At Bing, children as young as 3 regularly engage in pretend play, and the school’s philosophy and design encourage it. In west room, a kitchen area lies in the middle of the classroom with toy babies, costumes, and various utensils. Outside, playhouses are equipped with pots and pans, sinks, and brooms where, on most days, children will be outside making mud pies out of sand and water. Sometimes they play alone, but often they’ll play with other children, requiring coordination and maintenance of their play. In their pretend play, children pretend to be in fictional worlds and act out events. They might think of themselves as airplanes, use sand as flour in cooking, or play as a family with parents and a baby. Through play, children may engage in social negotiation, work through emotional problems, reason through complex situations, and more. One particular skill related to pretend play is theory of mind.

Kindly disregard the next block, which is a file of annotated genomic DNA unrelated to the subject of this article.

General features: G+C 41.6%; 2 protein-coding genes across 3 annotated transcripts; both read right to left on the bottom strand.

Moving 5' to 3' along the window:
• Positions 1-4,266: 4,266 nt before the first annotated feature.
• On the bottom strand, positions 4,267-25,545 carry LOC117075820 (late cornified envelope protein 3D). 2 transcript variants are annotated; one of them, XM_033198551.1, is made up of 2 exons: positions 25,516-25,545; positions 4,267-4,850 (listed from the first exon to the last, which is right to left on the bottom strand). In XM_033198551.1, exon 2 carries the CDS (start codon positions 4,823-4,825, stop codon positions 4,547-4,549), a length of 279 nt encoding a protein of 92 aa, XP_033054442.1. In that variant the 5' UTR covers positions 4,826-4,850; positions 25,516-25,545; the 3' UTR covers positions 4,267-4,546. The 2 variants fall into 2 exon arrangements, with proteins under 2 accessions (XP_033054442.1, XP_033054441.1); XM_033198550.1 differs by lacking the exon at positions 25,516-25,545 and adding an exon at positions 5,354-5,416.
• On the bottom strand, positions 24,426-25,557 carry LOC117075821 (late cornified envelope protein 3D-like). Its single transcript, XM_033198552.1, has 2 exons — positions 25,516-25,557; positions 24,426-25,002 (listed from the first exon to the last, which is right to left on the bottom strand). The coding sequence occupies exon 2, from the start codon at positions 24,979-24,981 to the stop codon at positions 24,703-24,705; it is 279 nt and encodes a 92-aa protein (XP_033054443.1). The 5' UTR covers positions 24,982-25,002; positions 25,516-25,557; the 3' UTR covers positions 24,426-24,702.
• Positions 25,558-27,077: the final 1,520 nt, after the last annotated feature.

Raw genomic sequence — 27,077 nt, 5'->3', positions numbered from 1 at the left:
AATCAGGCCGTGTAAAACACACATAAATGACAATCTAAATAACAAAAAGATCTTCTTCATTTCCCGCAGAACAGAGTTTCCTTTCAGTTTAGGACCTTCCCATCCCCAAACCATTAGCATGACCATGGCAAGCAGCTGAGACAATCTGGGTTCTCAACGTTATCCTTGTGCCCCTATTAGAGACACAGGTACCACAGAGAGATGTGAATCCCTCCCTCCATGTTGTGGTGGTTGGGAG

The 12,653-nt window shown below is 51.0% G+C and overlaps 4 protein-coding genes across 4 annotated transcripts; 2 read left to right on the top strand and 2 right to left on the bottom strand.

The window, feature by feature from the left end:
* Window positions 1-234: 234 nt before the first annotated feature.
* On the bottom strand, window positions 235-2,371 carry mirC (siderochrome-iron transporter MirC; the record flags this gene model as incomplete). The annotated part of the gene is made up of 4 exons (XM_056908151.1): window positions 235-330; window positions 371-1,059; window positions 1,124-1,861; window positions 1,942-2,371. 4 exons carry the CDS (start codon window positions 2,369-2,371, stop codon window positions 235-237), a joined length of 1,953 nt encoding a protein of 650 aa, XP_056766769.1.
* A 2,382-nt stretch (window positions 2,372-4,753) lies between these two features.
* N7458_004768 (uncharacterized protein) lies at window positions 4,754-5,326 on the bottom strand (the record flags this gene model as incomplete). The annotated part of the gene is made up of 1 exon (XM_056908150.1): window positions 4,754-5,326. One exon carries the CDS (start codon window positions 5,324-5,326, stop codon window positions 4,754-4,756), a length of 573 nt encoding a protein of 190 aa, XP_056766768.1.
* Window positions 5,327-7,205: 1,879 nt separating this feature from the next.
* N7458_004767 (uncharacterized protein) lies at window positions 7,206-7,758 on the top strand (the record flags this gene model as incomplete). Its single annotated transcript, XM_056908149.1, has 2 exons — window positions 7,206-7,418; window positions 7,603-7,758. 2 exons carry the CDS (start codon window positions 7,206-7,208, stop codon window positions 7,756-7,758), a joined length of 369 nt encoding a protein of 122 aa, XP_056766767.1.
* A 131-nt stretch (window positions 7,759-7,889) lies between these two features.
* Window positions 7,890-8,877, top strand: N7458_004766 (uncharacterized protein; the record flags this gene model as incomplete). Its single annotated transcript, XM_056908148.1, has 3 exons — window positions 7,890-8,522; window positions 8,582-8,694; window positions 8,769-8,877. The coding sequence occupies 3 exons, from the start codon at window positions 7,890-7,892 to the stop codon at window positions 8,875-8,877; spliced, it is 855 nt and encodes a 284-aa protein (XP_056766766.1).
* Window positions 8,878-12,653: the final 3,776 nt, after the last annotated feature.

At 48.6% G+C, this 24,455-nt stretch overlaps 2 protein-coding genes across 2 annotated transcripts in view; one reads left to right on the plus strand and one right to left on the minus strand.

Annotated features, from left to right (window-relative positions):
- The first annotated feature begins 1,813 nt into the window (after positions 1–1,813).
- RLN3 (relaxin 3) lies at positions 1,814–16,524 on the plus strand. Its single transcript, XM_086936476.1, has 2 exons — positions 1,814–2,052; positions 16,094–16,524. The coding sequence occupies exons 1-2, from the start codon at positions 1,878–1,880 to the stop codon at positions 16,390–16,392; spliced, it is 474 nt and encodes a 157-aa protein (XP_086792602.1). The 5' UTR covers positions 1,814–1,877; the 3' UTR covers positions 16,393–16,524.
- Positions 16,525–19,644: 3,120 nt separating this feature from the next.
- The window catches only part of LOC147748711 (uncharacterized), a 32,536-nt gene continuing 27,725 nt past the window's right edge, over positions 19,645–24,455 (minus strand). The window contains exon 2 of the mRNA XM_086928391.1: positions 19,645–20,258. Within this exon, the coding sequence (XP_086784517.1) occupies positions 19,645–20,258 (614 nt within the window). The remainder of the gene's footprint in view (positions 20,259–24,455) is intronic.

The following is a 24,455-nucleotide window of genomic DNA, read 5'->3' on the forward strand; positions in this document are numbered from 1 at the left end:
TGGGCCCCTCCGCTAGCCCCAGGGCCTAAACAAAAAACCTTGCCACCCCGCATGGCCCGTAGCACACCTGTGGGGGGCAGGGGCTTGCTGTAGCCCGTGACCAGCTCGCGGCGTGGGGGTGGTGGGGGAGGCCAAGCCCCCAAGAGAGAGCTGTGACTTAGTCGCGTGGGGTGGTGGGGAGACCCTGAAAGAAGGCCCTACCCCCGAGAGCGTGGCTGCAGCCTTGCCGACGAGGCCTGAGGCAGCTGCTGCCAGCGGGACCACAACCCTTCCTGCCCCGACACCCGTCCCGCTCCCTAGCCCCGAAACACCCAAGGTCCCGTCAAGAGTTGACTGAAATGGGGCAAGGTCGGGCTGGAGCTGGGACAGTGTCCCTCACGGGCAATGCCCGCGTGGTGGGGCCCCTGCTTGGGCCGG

Theory of mind is the ability to impute mental states to the self and others (Premack & Woodruff 1978). Consequently, reality alone doesn’t determine one’s mental state, and different people may have different representations of the world. Previous research suggests that children don’t establish this skill until they are 4 or 5, yet children in engage in pretend play as young as 3. Children may pretend that a stick is a gun, which requires a conception of an object than one determined strictly by reality. In play with others, children interact with the imagined worlds that others have in mind. Pretend play seems to require skills similar to theory of mind, yet their development doesn’t occur simultaneously.